Some years ago, my grandma asked me if I would do her eulogy. I considered this a great honor, and I often thought about how I would ever be able to do justice to this tiny person with such a huge, embracing spirit. For, if the truth were told, my grandma was not just a grandma. She was a force of nature.
Grandma lived large. Everything she did—and she packed in an enormous amount in her almost 88 years—she did with style, generosity of spirit, exuberance and a sense of humor.
She was thoroughly engaged with life. She loved her political shows and had passionate opinions on the news of the day. The central thing you need to know about my grandma, though, is that family was her raison d’être.
She had a more expansive definition of family than many people. To her, love of family meant extending her embracing arms to include not only her children and grandchildren, but also all of her nieces and nephews, grand nieces and nephews, all of whom she was enormously proud. She was the über-Mom, up to the minute on everyone’s life, and the first to spread exciting news about the rest of us.
Often, my grandma would say in wonderment how lucky she was to have the best family. But we were the lucky ones, because we had what may have been the only Jewish mother and grandmother on the planet who didn’t believe in using guilt. It was her way to expect nothing, and to view everything she received as a gift.
My grandma’s philosophy of life could be summed up very simply: cherish what you have, invest in family and the rewards will be incalculable.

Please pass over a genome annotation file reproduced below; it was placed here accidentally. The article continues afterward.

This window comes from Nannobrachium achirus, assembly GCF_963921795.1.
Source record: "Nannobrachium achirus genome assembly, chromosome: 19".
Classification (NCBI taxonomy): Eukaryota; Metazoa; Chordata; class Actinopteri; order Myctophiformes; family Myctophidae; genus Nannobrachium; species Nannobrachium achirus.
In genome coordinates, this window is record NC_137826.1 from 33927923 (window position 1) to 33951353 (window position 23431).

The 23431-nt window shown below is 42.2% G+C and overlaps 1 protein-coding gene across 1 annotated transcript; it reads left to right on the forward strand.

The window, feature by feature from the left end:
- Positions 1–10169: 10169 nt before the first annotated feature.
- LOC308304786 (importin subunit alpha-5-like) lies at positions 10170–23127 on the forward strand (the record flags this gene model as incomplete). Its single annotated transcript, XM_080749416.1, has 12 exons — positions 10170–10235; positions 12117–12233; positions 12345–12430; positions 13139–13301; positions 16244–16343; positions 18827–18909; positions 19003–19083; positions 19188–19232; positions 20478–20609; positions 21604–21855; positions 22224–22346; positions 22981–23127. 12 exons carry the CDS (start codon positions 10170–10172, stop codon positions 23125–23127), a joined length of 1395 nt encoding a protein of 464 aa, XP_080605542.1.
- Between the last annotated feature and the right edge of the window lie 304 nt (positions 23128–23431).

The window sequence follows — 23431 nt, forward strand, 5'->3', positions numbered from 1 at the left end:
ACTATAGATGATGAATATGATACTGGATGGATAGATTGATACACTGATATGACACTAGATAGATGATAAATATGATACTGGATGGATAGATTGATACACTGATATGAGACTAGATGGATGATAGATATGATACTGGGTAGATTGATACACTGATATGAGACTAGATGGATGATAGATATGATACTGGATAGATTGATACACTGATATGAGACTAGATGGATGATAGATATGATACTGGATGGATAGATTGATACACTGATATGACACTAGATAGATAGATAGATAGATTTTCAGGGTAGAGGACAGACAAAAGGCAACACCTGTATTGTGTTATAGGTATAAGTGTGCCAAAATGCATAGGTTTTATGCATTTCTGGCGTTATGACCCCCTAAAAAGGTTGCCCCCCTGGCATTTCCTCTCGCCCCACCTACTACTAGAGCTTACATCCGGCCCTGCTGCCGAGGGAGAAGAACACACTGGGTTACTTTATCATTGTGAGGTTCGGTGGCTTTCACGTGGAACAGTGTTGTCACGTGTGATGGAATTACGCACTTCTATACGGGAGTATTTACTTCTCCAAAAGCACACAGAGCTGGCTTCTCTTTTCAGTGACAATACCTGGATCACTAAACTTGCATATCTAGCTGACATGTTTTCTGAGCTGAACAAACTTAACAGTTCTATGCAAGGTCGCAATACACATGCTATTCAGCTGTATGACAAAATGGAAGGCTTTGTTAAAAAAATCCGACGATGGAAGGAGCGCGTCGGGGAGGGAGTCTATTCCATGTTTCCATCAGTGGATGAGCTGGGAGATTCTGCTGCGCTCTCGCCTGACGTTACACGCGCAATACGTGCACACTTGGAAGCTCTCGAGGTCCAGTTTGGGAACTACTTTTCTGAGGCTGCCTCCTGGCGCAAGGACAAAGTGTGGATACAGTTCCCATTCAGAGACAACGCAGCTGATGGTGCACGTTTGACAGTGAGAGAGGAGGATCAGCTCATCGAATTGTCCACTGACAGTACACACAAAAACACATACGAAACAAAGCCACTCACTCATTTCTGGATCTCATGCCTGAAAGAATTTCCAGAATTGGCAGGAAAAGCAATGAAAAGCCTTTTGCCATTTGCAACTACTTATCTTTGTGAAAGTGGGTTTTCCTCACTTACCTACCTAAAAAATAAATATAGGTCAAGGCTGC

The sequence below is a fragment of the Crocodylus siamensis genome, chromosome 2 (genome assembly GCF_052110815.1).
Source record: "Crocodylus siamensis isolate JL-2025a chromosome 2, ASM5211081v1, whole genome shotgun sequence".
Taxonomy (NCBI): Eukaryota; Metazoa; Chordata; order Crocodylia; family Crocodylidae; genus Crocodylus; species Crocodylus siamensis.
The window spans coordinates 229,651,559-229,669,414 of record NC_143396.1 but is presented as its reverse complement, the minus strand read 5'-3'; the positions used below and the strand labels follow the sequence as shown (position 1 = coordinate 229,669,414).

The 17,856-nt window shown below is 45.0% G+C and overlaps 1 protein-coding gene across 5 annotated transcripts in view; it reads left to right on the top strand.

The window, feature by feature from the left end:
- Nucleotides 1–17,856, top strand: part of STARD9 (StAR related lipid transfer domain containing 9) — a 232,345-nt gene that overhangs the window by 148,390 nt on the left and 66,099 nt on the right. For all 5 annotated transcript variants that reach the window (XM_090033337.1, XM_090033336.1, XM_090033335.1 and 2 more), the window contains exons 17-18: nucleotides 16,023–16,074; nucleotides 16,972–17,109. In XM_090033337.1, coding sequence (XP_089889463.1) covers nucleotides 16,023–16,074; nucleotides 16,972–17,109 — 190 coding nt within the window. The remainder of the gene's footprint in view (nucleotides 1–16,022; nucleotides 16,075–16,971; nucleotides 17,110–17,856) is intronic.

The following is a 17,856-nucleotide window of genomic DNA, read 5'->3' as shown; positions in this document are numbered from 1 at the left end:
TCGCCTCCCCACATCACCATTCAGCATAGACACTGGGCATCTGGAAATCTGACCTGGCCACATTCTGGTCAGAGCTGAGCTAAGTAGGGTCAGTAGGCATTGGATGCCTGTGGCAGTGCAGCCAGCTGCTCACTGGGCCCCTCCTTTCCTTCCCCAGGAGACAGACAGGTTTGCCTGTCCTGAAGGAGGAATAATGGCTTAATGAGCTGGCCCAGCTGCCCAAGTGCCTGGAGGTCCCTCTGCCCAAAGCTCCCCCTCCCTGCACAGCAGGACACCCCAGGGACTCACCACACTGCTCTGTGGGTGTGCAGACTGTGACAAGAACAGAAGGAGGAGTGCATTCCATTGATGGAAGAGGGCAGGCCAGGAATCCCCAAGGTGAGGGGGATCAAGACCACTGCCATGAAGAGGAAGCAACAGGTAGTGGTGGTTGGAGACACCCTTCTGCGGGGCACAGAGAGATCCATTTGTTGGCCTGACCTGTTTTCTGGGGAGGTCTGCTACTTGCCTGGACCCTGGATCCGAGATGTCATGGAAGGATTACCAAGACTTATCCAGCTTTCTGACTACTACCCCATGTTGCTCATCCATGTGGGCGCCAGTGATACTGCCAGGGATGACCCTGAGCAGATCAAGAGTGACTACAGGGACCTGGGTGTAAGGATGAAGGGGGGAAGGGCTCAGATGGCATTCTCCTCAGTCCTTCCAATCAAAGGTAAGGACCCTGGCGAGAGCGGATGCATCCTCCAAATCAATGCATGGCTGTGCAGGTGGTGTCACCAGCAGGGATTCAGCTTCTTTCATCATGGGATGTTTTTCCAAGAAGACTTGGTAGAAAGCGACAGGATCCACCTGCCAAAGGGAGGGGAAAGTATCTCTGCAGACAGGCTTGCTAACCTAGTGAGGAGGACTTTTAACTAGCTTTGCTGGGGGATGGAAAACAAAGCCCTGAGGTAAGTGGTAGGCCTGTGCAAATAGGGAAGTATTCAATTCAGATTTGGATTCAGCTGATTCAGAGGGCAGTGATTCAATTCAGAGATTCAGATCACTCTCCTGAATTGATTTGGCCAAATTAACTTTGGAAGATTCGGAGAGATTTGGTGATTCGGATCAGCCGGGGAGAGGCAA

She made new friends wherever she went, because she accepted everyone, and judged no one. Even one of the caregivers who only knew my grandma for a short time in the hospital, told us that she “fell in love with that woman” the moment she met her. Grandma had that effect on people.
That’s because Grandma had charisma. First of all, she was a babe. I think of a photo of her from the fifties, lying on a sun cot at the cottage in short shorts, a flower in her hair, a smoke in her hand. That omnipresent cigarette—it was her trademark. If anyone admonished her for smoking, she’d just wave it around and laugh and say, “Well, I’m not going to die young!”
Her style was iconic. There was Jackie Kennedy. There was Audrey Hepburn. And then there was my grandma.
At the core of her being, my grandma was a party girl. She lived for the next occasion where she would don her favourite party dress and white pearl choker—working the room, flitting from table to table with her effervescent energy, gin and tonic alight, announcing herself with a sparkly, “Hi, I’m…!”
One of the legendary party stories about my grandma concerns the time that she and my grandpa were in Detroit for a wedding. The party was being held at a banquet hall with several party rooms. Having had one too many gin and tonics, my grandma led a conga line of alley cat dancers into the next hall, where another family’s Bar Mitzvah and candle-lighting ceremony was in progress. Feeling no pain, she joined a cluster of strangers and lit a candle. To this day, whenever we hear that story, we all die laughing imagining that family looking at their photographs and wondering, ‘Who the hell is that?’
And that was the thing about my grandma. She was just so damn much fun. She was curious and adventurous and up for anything. I have so many memories of her to cherish. She taught me about loyalty and strength and character and determination. She taught me about staying young at heart no matter how old you get, and slamming up against life with gale force. In the end, I like to think of her as a bright shooting star, who streaked through all our lives with dazzling force, lighting up the universe—and our hearts.